What can you do? Can you fly just a bit less? Vacation here rather than Mexico or Hawaii just for one time? Drive just a bit less? Put off that trip to Sequim’s big box stores for another week or so? Eat less meat? One night a week? No one is asking you to give it up (though that would be a much bigger help!), but just taking actions on your own, right now is what is needed. Sorry, you won’t see a positive result, you will see a slightly less negative one! And you might find yourself slightly less stressed out.

To survive rising temperatures, every system, whether of the natural world or of the human world, will need to be as strong and healthy as we can make it.

The climate apocalypse is coming. To prepare for it, we need to admit that we can’t prevent it.

The goal has been clear for thirty years, and despite earnest efforts we’ve made essentially no progress toward reaching it. Today, the scientific evidence verges on irrefutable. If you’re younger than sixty, you have a good chance of witnessing the radical destabilization of life on earth—massive crop failures, apocalyptic fires, imploding economies, epic flooding, hundreds of millions of refugees fleeing regions made uninhabitable by extreme heat or permanent drought. If you’re under thirty, you’re all but guaranteed to witness it.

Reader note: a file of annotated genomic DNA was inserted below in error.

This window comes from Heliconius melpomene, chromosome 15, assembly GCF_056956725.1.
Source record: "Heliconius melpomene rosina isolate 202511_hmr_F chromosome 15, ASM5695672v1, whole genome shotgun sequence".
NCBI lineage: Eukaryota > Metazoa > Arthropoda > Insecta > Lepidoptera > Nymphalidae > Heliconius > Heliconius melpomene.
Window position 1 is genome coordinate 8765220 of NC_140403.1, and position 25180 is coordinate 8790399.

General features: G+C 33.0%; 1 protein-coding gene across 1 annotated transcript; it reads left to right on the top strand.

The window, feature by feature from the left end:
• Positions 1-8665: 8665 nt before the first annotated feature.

https://www.newyorker.com/culture/cultural-comment/what-if-we-stopped-pretending

Numerous battles of Peninsula environmentalist remembered – PDN

Dr. Eloise Kailin was one of the most influential environmentalists on the Olympic Peninsula back in the 1970s through 1990s. Her impacts were profound . She was primarily responsible for the fact that a nuclear power plant was not built on the Miller Peninsula, just across Discovery Bay from Cape George. We in Port Townsend would have been downwind from it.